1.     Spatial practice: production and/or reproduction in a particular place within a particular social formation
2.     Representations OF space: these are tied to the relations of production social order they produce.  They are historically contingent, and they mix understanding and ideology, so they are both political and coherent.  They operate in opposition to lived, historical space and are articulated with power.  They include knowledge, signs, codes; official space; rational, legible space; dominant or dominated space; architecture; part work, part product; more abstract space.
3.     Representational space embodies complex symbolisms, clandestine, underground, social life;  it is associated with lived experience, the body, the symbolic and non-verbal; it is living, not coherent; it works only, not necessarily leaving a record in the built environment; and it is underpinned by historical space.

101: David Harvey’s Condition of Postmodernity

David Harvey’s The Condition of Postmodernity both updates and spatializes classical Marxist theory and situates studies of place within the context of post-1973 global capitalism.  He argues that postmodernity is a historical-geographical condition that is an aesthetic response to the crisis of overaccumulation.  Throughout, he emphasizes the continuity from modernity to postmodernity, the connection between new cultural and economic practices, the post-1973 development of flexible capital accumulation on a global scale, and new ways of thinking about time-space compression.  Some of his main points:

  • modernity was at once transient, fleeting, contingent AND eternal and immutable; the project of Modernism was effectively the last hurrah of the Enlightenment project: to create a scientific narrative of chaos that could both rationalize internal social fragmentation within a narrative of Progress AND break from the past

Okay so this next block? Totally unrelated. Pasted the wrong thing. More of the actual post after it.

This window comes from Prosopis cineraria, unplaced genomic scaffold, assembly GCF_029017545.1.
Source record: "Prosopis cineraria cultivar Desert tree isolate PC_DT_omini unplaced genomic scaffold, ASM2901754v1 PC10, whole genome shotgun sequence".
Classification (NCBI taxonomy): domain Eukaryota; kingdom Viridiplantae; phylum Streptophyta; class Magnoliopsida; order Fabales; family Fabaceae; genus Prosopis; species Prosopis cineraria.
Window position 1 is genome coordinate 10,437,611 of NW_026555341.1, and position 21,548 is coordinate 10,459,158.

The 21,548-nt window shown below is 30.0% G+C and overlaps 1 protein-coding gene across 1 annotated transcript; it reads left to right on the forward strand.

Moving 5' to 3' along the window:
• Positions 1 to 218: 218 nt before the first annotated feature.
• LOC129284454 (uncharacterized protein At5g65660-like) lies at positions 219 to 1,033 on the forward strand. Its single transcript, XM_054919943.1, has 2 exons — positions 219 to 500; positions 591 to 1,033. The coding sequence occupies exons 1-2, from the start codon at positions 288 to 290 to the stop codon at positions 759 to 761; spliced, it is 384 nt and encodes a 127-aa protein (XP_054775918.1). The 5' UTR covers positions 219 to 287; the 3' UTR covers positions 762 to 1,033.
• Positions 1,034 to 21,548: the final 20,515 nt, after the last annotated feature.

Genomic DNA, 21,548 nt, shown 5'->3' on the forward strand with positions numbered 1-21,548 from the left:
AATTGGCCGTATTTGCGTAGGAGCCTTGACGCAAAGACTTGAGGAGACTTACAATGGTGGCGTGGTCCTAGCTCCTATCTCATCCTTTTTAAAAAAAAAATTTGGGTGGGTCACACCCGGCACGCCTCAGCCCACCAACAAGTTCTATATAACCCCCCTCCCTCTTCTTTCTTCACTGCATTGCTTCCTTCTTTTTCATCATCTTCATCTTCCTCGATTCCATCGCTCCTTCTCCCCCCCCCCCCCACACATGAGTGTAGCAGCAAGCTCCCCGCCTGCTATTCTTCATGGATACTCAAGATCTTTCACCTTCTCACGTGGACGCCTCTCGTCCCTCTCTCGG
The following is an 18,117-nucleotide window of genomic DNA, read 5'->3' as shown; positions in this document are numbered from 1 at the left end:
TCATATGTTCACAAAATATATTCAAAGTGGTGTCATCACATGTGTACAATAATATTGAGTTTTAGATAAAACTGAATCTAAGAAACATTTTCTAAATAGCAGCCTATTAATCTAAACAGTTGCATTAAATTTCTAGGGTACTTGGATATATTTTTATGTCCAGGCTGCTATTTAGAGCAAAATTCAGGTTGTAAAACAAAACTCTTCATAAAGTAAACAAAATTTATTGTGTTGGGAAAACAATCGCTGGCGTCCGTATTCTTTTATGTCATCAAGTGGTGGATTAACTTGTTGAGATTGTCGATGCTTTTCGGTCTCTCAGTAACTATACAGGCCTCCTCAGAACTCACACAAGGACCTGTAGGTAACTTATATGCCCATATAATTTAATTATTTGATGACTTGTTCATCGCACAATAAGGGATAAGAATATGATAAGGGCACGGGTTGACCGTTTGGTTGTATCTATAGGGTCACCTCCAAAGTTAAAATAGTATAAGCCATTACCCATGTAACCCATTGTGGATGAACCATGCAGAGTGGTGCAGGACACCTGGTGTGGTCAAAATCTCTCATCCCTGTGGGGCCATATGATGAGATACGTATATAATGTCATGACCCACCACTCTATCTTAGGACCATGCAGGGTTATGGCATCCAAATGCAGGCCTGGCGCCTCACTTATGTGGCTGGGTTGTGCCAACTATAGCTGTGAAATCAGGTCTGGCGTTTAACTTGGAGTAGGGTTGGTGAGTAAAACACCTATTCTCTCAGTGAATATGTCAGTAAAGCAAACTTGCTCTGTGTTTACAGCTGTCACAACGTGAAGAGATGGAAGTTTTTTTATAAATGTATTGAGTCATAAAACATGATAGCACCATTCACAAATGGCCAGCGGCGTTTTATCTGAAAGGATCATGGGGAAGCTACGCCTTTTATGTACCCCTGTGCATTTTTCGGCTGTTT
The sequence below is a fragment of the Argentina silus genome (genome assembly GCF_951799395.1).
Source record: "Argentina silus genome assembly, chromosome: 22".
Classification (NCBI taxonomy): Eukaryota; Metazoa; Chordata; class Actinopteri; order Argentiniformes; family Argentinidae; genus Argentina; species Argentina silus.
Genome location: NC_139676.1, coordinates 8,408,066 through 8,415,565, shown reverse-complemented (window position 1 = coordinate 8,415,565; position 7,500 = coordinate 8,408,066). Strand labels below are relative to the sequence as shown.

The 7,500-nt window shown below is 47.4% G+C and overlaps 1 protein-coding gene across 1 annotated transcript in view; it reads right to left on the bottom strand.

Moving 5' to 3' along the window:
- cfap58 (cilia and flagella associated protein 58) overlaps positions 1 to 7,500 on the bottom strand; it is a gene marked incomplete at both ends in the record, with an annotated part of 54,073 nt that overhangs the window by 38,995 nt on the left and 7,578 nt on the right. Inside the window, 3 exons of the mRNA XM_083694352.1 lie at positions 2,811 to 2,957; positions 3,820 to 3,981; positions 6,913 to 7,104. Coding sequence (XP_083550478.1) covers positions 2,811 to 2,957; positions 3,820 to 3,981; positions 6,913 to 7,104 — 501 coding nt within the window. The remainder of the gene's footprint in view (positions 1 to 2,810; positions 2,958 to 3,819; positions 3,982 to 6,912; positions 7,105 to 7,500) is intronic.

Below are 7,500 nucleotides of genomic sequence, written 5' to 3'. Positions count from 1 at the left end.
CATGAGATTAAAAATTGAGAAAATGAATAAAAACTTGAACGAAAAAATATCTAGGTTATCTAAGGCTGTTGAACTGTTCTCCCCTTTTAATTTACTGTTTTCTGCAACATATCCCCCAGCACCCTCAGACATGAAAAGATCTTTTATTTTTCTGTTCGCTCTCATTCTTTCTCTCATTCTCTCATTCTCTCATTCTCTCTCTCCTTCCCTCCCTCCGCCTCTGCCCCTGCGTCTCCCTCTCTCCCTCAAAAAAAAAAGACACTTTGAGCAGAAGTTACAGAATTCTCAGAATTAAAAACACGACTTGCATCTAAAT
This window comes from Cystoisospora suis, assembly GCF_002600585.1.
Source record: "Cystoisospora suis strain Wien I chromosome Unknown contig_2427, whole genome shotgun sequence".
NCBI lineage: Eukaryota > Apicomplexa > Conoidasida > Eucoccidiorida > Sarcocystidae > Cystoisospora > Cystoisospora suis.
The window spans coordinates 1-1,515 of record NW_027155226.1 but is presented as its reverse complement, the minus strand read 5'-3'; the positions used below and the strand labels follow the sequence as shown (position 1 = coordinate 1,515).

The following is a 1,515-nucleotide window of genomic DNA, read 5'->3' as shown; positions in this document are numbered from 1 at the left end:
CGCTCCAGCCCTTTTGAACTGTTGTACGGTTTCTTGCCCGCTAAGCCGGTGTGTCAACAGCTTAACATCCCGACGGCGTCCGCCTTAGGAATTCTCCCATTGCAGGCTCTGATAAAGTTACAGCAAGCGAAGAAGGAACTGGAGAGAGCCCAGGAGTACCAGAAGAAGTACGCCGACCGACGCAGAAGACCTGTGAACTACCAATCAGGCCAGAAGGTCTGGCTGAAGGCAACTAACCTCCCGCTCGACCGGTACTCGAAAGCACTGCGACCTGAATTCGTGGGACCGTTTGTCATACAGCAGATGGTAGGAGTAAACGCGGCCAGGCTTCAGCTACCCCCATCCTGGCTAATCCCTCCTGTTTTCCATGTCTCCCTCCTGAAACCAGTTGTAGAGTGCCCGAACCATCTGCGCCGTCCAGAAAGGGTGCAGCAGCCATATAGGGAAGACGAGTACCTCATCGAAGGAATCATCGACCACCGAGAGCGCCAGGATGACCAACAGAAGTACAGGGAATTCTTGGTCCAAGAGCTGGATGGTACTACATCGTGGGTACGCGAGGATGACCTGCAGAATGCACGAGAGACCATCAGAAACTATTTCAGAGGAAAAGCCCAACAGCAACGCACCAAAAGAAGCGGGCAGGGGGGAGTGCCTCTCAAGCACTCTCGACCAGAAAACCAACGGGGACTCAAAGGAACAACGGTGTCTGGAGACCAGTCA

• Postmodernism, on the other hand, celebrates difference, fragmentation, and the vernacular; it is spatial and pragmatic rather than temporal and abstract, and it revels in chaos and complexity.  As opposed to the Modernist city, the PoMo city is not divided into functional zones but instead develops by its own logic into something apolitically beautiful in its chaos.
  • Both Modernism and Postmodernism are dialectically related to their particular “regime of accumulation,” the particular configuration of capitalists, workers, state employees, financiers, and other political-economic agents that stabilizes the net product between consumption and accumulation.  In the first half of the 20th century, Fordism kept the regime of accumulation stable by slowly shaping global mass-production and mass-consumption into a core/periphery model with the US in the center.  

  • The massive recession in 1973 did not constitute a break with modernity, but it did start a reconfiguration of the global regime of accumulation into “flexible accumulation.”  The recession threw a lot of people out of work; this massive unemployment shifted the balance of power from workers and unions to employers, who began to emphasize geographic dispersion, flex time, and contract work.  At the same time, black markets, specialization, sweatshops, and new forms of non-productive “paper entrepreneurialism” further fragmented the world economic system and extended its reach while increasing the disparity between rich and poor.